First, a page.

And conversely, the lake at any level can appear devoid of trout. Once, a few years ago, after a fortnight of not seeing or catching a single fish, my fellow guides and I seriously began to wonder if some invisible plague had decimated them. Finally, we were relieved to find the trout alive and well when a huge cloud of daphnia – maybe an acre across – drifted close to shore. What we had thought was dirty water, was in fact a bloom of billions of these tiny zooplankton. Once it was close enough to observe, we could see dozens of big browns and rainbows gliding gracefully though the cloud, gorging like baleen whales.
Beyond the fishing, it’s not difficult to observe the other wildlife that thrive in and around the lake. When you’re quietly waiting for the fish to start rising, or sitting on the lakeside cabin veranda having a break, you can see there’s a whole other world of life besides the trout. A pair of black swans nest on the lake every year. Once, at the end of the drought, they built their nest – a great mound of rushes – too far out in the lake. When the rains returned, the swans tried frantically to keep their eggs warm and dry as the water rose, but then finally swam off, defeated, as a stormy day pushed the water level a fraction too high. For days afterwards, six dead eggs bobbed around the lake; a reminder that even waterbirds don’t always get it right.
But then, to our amazement, the swans built another nest a few weeks later in a more sensible location and successfully hatched half a dozen balls of grey fluff no bigger than my fist. The swans are committed parents and will fight off foxes and hawks, so in a matter of months, all the youngsters had grown to be almost as big as the adults. And then one late spring day, the parents turned on their brood as they always do eventually, chasing and pecking at the bewildered young swans until, after a few days, the juveniles gave in and flew off to find their own lake.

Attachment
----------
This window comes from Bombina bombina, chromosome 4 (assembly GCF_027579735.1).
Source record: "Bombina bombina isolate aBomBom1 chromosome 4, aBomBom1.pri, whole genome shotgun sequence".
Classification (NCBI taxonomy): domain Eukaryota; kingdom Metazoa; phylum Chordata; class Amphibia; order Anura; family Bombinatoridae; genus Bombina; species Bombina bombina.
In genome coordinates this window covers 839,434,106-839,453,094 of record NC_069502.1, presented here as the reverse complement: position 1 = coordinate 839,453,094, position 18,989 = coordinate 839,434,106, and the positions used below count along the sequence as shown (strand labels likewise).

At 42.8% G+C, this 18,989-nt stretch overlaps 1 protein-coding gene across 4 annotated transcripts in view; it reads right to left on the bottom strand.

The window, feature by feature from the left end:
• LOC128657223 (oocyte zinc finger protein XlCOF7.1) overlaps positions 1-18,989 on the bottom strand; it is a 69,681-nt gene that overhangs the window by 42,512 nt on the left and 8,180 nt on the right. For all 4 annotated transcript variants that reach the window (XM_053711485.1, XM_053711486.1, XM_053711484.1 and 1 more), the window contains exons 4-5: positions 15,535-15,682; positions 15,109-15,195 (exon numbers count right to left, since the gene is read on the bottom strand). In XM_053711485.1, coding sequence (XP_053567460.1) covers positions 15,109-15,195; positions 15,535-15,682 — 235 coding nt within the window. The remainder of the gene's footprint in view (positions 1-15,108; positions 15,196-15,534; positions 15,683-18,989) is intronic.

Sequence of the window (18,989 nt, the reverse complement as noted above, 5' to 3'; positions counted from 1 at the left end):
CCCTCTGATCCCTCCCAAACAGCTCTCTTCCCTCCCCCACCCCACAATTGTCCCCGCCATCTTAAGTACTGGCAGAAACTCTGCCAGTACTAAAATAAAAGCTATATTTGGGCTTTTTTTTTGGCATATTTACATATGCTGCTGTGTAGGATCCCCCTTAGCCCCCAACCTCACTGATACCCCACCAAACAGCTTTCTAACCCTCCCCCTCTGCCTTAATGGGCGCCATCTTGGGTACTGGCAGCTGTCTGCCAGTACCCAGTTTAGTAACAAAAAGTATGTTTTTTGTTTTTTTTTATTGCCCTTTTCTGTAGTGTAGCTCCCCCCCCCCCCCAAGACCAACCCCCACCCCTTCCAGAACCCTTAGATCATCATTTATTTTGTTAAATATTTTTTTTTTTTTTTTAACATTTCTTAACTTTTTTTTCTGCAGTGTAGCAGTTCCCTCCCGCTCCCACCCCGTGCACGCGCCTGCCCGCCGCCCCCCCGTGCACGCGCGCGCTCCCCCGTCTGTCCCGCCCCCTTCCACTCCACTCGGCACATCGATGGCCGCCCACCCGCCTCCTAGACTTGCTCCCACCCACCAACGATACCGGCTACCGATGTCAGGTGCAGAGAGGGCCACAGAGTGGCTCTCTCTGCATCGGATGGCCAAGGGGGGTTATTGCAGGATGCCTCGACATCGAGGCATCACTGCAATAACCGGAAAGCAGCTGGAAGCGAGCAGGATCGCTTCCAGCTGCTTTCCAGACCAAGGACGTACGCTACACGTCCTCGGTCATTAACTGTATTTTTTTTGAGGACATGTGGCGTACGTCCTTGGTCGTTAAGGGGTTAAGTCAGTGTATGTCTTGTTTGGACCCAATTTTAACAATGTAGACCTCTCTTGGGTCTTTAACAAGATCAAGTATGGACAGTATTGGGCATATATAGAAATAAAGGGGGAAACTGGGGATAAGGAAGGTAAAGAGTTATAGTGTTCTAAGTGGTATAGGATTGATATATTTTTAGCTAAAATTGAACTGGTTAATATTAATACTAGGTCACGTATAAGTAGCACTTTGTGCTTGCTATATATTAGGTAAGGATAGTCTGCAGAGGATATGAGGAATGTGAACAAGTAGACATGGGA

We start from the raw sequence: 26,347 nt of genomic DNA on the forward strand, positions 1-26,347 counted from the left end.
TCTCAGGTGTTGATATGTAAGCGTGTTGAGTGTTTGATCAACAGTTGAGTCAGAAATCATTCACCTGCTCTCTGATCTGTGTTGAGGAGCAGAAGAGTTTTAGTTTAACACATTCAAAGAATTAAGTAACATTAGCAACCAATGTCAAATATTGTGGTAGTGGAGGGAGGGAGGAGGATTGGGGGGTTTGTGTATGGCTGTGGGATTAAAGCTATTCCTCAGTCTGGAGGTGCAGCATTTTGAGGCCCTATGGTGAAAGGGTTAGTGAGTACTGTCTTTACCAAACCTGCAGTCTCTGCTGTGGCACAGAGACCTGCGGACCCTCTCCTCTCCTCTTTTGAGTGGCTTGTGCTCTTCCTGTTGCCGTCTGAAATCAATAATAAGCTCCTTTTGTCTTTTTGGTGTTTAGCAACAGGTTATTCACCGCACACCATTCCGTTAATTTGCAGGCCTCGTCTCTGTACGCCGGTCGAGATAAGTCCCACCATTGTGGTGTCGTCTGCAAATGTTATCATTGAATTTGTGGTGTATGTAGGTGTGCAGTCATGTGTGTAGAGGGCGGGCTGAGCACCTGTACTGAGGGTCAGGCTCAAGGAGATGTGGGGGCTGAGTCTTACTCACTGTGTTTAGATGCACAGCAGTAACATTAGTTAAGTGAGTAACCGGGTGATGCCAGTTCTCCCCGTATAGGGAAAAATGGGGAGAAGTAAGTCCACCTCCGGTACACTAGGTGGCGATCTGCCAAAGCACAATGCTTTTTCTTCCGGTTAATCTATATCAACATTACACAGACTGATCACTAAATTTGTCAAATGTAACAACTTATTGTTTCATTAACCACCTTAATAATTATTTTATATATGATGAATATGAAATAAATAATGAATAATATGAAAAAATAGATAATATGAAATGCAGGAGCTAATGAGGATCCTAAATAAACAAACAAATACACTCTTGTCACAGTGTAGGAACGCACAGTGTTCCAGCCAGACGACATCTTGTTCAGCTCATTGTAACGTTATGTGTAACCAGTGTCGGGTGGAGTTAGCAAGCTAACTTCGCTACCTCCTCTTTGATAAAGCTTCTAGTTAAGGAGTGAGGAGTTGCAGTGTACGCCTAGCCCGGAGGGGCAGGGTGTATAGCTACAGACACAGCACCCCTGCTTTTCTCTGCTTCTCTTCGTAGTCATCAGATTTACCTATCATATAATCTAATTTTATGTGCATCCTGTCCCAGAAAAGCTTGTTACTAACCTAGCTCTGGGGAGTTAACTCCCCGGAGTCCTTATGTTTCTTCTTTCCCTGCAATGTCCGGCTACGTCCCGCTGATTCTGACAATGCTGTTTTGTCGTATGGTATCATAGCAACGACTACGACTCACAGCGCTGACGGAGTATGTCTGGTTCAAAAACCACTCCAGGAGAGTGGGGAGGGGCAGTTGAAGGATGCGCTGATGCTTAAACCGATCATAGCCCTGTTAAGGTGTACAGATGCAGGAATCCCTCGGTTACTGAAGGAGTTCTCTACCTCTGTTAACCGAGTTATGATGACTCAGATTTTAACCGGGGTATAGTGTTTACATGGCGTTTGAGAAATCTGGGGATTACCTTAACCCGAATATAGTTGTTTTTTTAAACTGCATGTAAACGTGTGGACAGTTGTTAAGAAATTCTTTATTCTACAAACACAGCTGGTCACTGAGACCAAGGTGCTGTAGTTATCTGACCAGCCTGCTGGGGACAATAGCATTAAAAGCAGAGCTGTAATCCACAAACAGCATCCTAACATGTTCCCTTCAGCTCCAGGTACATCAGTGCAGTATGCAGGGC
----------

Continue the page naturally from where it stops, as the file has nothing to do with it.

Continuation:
There have been so many other sights that stay with me: watching a peregrine falcon teaching its offspring how to hunt; the canny swamp harrier attacks on moorhens and ducklings, using island forests as cover for a last second surprise. Grunting koalas and brawling possums as we walk back from the evening rise along darkening paths.
Most of the fish memories blur over time and I must consult my diary for hard facts. But a couple of memories stand out and perhaps one most of all. I was guiding and drifting rather aimlessly in a rowboat on a bright, still November day. Not much was happening. Perhaps we’d caught a couple but I can’t honestly recall. I do remember we’d reached that point in the session when the lack of activity and a warm sun had me thinking about a lunch break. I absently noticed a mayfly dun sitting on the oily water about a rod length from the boat. Then, the biggest trout I’ve ever seen in the lake nonchalantly cruised up from the depths – a great, dark shadow – snipped the dun off the top and sunk back down out of sight.
There was a moment of incredulity before my guest and I swung into action, me frantically changing his wet fly for a Shaving Brush, he then whacking the fly on the water ahead of the direction in which the trout rose. Two or three more casts followed before we came to accept that the huge brown was a ‘oncer’.
And here’s the thing. No one had caught a trout remotely as big in the preceding seasons, and nothing remotely as big has been caught since. I thought I knew the lake well, but a trout as long as my arm had lived there (maybe still does?) and I only ever glimpsed it once.